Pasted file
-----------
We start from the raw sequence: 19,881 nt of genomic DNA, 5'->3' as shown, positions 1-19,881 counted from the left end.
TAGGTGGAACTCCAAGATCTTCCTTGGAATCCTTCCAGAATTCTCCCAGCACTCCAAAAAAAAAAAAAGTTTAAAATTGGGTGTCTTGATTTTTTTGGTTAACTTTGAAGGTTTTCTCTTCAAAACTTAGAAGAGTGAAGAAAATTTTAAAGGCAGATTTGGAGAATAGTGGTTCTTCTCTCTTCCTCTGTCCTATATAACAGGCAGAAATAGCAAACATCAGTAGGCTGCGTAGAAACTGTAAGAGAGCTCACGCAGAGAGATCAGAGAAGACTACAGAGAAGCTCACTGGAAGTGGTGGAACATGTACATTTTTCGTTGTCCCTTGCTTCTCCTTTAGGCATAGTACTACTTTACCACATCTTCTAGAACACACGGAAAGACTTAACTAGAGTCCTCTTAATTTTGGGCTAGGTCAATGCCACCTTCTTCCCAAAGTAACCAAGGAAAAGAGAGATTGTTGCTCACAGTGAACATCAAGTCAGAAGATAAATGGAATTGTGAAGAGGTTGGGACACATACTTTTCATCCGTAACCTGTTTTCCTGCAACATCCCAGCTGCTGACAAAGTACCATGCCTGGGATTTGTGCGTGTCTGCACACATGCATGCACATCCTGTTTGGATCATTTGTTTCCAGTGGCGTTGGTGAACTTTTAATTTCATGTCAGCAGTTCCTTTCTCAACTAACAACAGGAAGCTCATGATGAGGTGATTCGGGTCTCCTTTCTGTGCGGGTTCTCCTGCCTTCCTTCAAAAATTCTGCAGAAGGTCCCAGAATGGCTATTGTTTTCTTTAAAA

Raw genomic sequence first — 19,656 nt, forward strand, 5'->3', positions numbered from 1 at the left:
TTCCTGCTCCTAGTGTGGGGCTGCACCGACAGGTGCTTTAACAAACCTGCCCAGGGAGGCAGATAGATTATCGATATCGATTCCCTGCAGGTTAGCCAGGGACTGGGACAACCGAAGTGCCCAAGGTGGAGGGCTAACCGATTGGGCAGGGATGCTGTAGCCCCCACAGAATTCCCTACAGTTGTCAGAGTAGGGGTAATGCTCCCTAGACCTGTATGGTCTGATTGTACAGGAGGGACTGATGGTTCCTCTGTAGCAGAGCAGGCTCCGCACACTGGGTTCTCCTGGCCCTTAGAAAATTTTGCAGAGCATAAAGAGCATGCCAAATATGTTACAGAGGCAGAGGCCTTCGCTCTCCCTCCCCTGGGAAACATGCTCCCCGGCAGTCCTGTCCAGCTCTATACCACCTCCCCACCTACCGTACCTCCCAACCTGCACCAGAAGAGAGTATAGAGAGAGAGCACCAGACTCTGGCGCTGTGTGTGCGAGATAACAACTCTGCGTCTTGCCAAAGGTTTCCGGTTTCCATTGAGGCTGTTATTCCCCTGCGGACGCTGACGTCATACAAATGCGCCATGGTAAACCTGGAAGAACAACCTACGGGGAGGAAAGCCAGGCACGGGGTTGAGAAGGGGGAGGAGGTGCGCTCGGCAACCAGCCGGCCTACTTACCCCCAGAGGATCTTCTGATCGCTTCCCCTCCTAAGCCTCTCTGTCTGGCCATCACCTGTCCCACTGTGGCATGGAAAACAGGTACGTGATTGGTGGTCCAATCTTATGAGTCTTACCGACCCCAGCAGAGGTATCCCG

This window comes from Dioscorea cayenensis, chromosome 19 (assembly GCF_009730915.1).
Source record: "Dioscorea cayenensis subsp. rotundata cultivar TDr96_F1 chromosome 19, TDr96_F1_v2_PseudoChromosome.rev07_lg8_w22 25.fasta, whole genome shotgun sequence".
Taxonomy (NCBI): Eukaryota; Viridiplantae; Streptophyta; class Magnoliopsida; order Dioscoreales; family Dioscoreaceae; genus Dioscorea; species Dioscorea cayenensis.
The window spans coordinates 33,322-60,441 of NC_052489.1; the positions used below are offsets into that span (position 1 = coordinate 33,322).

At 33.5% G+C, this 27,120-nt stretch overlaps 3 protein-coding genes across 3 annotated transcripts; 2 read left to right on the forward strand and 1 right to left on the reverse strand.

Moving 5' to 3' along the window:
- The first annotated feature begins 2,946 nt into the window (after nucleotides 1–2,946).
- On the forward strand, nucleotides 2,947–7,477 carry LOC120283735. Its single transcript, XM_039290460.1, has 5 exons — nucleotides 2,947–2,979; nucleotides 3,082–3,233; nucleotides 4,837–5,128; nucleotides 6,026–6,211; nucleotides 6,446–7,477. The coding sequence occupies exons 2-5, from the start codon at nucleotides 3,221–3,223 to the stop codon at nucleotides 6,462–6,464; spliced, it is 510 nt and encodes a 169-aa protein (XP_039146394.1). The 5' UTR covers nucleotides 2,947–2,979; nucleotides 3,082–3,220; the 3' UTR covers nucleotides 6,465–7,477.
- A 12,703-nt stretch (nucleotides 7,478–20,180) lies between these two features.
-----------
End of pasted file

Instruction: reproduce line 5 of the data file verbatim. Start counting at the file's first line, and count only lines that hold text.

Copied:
This window comes from Dioscorea cayenensis, chromosome 19 (assembly GCF_009730915.1).